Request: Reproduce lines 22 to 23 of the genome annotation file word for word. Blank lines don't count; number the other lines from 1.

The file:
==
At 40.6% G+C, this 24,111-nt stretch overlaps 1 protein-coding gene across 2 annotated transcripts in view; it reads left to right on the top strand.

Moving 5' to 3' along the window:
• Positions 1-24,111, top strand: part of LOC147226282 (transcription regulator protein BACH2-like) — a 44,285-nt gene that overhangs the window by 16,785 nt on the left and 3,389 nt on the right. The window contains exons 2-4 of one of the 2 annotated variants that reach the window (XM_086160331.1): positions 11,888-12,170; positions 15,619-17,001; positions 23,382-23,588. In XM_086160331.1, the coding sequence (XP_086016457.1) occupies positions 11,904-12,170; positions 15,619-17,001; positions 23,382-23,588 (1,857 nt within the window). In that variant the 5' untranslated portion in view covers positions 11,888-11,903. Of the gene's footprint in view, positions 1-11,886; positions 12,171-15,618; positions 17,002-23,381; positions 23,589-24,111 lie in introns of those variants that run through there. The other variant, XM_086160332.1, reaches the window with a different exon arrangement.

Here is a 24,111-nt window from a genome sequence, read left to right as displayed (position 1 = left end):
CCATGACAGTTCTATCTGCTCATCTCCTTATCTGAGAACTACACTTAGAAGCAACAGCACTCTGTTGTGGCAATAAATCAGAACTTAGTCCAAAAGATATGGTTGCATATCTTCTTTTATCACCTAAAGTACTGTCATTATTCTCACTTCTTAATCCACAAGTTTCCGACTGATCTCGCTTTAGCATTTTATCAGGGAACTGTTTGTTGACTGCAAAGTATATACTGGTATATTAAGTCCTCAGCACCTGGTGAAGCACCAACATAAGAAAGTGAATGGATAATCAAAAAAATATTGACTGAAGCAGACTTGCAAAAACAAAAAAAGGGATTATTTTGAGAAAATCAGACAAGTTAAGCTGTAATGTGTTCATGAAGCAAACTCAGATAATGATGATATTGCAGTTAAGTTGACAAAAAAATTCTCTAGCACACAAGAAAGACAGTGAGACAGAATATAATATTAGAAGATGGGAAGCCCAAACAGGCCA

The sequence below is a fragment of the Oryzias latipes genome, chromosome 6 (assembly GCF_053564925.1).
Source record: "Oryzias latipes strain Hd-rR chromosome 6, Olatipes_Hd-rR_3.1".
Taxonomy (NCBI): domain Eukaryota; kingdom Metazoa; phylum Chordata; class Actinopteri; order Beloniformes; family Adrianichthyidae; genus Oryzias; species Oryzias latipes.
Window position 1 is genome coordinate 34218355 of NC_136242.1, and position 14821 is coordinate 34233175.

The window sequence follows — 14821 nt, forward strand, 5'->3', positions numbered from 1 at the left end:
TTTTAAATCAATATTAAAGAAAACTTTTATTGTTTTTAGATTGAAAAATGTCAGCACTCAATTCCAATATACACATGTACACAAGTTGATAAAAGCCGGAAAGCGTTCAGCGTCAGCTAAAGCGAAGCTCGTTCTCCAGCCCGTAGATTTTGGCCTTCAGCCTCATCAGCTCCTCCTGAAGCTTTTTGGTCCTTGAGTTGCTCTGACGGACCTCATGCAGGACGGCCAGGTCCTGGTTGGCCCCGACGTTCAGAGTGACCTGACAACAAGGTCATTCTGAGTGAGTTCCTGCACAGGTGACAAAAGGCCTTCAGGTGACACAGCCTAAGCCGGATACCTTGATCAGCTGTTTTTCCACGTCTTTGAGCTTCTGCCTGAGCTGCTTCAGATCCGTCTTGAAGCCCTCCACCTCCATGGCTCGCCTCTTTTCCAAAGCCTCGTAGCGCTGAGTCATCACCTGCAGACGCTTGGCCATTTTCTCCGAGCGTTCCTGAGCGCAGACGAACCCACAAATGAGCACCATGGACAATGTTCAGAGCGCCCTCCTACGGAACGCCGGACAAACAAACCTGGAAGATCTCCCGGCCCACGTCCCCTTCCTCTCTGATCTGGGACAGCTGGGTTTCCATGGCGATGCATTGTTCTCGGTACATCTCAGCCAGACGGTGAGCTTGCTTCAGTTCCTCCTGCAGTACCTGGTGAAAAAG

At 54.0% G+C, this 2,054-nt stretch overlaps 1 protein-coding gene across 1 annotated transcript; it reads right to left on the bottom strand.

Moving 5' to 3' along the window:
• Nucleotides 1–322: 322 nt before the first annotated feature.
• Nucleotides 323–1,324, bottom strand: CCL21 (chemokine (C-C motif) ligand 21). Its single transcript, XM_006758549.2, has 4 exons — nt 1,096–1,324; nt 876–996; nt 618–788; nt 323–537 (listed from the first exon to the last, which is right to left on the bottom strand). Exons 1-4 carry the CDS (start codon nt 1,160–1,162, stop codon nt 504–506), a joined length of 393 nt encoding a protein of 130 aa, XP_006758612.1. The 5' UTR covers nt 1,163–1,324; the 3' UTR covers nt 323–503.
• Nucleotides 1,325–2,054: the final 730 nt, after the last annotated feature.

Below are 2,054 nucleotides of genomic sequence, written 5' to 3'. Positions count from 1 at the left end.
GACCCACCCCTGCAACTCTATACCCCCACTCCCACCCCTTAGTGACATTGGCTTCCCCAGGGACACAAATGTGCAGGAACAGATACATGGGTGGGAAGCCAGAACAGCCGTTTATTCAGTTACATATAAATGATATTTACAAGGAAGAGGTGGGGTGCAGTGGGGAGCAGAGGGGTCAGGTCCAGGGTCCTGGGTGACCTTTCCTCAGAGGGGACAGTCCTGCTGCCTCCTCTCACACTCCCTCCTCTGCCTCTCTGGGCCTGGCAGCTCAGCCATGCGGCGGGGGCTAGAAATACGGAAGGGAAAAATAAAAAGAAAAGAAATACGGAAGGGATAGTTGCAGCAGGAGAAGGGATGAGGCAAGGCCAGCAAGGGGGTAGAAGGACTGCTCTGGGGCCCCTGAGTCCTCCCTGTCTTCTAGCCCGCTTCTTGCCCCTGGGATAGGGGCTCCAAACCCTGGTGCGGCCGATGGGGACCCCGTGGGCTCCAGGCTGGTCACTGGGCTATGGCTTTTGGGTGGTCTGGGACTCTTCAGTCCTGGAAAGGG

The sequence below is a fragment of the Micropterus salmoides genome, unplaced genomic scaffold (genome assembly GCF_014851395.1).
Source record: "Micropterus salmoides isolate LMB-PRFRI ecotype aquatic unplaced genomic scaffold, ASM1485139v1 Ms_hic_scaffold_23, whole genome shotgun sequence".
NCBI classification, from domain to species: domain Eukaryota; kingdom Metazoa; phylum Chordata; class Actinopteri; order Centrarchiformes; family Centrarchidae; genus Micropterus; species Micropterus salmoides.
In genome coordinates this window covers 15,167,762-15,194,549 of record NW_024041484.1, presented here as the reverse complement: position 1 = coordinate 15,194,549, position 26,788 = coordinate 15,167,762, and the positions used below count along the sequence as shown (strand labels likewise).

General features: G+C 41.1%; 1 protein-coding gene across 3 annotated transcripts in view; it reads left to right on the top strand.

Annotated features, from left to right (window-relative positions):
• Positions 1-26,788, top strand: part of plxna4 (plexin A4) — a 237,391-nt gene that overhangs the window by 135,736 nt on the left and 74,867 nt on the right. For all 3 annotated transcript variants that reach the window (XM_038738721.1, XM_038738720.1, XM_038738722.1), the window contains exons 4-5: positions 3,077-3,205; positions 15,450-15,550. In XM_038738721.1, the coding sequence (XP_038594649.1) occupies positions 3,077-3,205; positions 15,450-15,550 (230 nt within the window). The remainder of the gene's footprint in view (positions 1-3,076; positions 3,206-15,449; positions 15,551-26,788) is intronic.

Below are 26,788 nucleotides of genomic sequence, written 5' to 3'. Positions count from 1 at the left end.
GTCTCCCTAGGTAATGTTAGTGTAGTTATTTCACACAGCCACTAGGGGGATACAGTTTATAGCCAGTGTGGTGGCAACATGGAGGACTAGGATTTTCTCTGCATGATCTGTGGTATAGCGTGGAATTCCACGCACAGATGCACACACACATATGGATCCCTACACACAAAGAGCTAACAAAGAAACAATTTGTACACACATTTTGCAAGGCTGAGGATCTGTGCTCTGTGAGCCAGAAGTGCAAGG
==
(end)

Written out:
In genome coordinates this window covers 15,167,762-15,194,549 of record NW_024041484.1, presented here as the reverse complement: position 1 = coordinate 15,194,549, position 26,788 = coordinate 15,167,762, and the positions used below count along the sequence as shown (strand labels likewise).

General features: G+C 41.1%; 1 protein-coding gene across 3 annotated transcripts in view; it reads left to right on the top strand.